Mumford & Sons music video: Director reveals production secrets
Ed Helms actually knows how to play the banjo but looks more like the piano player.
The wig maker from “Saturday Night Live” did everybody’s hair — except Jason Bateman’s.
Even though he was lip-synching, Jason Sudeikis sang at the top of his lungs — all day.
And Mumford & Sons really, really didn’t want the song to be “Hopeless Wanderer.”
Those are some of the details behind writer-director Sam Jones’ music video for the English folk rockers, which substitutes a quartet of actor-comedians (Helms, Bateman, Sudeikis and Will Forte) for the real musicians.
In its first few days of release, the video has become a minor Internet sensation, largely because the performers make fun of the very band they are depicting.
With some creative camera angles, slow-motion photography, lens flaring and representative costumes and wigs, Jones, the director of the Wilco documentary “I Am Trying to Break Your Heart,” is able to hide the identity of his video’s celebrity cast for a bit.
But as soon as his conceit is revealed, the actors start to revel in the ruse, as the ersatz Marcus Mumford (Bateman), Ben Lovett (Helms), Winston Marshall (Bateman) and Ted Dwane (Forte) pound their instruments with Mumfordesque abandonment, ultimately smashing their equipment to pieces as if they were The Who with banjos.
A prominent Hollywood photographer who has made videos for Foo Fighters and The Wallflowers and recently started an interview site for actors, filmmakers, musicians and athletes, Jones met the band when he photographed them for a Rolling Stone magazine cover earlier this year.
When the band’s record label soon thereafter solicited outlines for a new music video, Jones pitched his idea for having A-list comedians substituted for the band’s members.
The label and the band liked Jones’ idea. “Then I was like, ‘Oh God,’ because I didn’t have any actors that I’d actually talked to.” So he called Sudeikis (“Horrible Bosses”), whom he knew from a photo shoot, and the actor called Bateman and pretty soon Forte and Helms were on board. When the band asked if they could have input over which actors would be considered for the video, Jones told them, “Too late. We’ve already cast it,” Jones said. “They were very cool about it.”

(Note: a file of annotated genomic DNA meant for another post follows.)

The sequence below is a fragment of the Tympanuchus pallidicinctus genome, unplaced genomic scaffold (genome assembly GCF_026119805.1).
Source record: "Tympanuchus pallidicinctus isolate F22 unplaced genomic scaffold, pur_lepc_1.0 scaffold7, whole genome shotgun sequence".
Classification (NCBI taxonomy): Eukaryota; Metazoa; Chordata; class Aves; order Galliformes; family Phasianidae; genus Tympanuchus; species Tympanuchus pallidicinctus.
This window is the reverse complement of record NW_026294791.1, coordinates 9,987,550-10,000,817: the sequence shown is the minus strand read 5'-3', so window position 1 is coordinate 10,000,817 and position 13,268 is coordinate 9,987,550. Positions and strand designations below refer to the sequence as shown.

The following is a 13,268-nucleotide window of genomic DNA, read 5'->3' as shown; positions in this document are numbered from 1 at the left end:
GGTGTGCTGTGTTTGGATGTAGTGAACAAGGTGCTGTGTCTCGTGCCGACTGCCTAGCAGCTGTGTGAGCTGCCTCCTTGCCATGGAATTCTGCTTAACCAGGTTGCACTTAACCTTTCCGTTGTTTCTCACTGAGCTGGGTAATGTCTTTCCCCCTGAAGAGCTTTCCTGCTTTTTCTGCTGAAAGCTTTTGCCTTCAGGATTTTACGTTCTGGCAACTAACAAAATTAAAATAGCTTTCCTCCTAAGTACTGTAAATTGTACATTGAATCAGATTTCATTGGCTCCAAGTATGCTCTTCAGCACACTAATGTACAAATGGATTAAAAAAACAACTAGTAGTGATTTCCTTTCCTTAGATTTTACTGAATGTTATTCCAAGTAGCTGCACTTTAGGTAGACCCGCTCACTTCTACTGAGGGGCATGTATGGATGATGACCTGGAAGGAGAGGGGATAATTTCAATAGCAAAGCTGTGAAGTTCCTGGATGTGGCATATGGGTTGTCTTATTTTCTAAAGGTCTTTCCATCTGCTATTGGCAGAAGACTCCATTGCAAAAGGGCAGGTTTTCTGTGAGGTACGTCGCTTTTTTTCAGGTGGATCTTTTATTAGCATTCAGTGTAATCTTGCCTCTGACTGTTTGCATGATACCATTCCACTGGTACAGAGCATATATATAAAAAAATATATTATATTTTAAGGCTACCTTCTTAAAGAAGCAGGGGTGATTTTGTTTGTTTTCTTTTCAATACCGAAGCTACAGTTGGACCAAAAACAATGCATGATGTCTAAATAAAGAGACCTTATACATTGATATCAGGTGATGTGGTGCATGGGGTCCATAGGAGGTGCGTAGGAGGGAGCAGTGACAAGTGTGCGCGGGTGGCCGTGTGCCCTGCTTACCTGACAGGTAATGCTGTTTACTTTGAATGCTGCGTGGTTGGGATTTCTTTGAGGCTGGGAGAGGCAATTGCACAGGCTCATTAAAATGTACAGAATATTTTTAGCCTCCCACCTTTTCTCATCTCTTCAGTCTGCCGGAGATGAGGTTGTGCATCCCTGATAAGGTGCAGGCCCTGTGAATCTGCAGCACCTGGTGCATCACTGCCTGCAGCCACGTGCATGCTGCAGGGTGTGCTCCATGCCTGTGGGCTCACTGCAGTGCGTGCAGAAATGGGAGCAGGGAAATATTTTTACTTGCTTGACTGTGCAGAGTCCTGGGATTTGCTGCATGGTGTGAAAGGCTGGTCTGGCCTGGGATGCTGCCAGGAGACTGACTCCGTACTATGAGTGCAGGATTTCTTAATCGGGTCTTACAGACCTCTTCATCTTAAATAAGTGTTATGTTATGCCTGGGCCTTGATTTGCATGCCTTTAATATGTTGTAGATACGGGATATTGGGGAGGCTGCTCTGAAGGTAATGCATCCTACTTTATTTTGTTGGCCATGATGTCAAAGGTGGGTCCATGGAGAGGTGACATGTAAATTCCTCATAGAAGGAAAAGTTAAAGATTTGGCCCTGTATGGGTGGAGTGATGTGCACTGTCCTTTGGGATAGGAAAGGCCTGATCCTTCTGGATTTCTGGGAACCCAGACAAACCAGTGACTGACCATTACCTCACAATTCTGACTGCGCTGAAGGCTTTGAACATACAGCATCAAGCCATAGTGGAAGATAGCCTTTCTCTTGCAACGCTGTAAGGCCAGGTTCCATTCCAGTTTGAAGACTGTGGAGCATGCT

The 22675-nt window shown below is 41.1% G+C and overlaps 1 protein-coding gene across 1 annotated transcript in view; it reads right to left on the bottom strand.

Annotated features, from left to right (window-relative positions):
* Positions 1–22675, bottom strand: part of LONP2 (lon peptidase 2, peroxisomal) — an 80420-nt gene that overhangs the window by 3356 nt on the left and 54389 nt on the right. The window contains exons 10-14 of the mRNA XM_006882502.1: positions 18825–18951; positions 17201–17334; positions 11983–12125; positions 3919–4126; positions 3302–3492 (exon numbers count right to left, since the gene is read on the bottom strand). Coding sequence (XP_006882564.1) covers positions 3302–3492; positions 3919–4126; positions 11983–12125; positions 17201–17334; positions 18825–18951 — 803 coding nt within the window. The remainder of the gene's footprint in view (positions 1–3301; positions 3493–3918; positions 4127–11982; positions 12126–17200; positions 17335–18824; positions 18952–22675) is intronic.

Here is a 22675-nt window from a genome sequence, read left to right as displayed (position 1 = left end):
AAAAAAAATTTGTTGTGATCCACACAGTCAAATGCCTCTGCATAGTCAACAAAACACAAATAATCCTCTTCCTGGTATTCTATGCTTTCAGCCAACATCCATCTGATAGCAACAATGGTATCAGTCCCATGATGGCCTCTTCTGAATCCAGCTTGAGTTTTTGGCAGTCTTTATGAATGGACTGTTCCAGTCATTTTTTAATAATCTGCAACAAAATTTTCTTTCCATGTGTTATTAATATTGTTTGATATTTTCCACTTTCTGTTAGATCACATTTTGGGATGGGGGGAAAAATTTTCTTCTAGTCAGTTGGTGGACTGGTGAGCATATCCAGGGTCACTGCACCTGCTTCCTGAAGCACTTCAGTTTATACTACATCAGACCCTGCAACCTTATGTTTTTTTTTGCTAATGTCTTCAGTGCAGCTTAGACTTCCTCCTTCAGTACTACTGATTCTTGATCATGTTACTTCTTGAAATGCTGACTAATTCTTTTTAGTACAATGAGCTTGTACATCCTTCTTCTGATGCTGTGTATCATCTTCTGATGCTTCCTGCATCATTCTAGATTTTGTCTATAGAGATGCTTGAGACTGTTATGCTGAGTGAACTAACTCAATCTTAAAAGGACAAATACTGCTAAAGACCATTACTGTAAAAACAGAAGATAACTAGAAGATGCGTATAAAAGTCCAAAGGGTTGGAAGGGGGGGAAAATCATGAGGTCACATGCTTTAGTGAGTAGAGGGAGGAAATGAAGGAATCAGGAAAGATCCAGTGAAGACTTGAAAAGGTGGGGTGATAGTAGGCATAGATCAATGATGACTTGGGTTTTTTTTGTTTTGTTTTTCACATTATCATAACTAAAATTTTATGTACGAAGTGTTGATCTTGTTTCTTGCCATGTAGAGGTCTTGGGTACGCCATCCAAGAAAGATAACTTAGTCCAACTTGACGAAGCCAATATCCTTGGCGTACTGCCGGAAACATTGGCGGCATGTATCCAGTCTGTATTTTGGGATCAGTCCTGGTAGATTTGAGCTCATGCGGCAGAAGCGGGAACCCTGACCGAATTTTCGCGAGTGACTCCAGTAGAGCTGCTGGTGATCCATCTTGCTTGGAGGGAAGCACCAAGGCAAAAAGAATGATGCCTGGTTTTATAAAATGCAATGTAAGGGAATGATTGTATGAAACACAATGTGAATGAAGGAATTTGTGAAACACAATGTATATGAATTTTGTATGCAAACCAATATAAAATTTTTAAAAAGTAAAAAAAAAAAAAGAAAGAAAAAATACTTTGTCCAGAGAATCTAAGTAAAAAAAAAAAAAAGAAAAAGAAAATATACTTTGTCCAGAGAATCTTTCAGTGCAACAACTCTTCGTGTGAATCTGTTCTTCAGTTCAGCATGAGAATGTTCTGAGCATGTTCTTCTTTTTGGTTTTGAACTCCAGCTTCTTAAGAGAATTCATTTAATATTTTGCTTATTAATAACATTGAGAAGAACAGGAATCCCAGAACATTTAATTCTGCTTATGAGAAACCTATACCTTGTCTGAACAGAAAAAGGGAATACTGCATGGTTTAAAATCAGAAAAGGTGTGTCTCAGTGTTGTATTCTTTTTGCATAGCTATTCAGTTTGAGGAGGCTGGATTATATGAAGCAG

Negotiations were trickier on a different matter. At the last minute, the band asked if the song “Babel” could be substituted for “Hopeless Wanderer,” but Jones refused to switch. “I said it just wouldn’t work,” the director said.
Jones said Helms hoped to double for Marshall, because the actor can play the banjo, but “The Hangover” alumnus looks more like Lovett. Marshall showed up on the set, and in close-ups, his fingers, not Bateman’s, are plucking the banjo strings. “That was another disappointment for Ed,” said Jones, because the actor hoped he could at least play a little.
Shot in one long day at the Golden Oak Ranch in Newhall in late April with the actors receiving several hundred dollars in pay (they volunteered to work for free, but had to be paid minimum Screen Actors Guild scale), Jones suffered only one production issue.
When the band starts destroying their instruments, Forte swung his bass so hard that he destroyed several banjos, leaving the quartet one banjo short for a synchronized banjo dance; a prop person ran out to get a replacement instrument so they could finish that sequence. Forte (“Saturday Night Live”) was sick the entire day, which made his on-screen kiss a bit risky for his co-star.
“The band loved it — they didn’t want to change a thing,” Jones said of showing the video to Mumford & Sons. “I’m obviously so excited that everybody is watching it. It was one of those rare experiences where the record company and the band really let me do what I wanted to do.”
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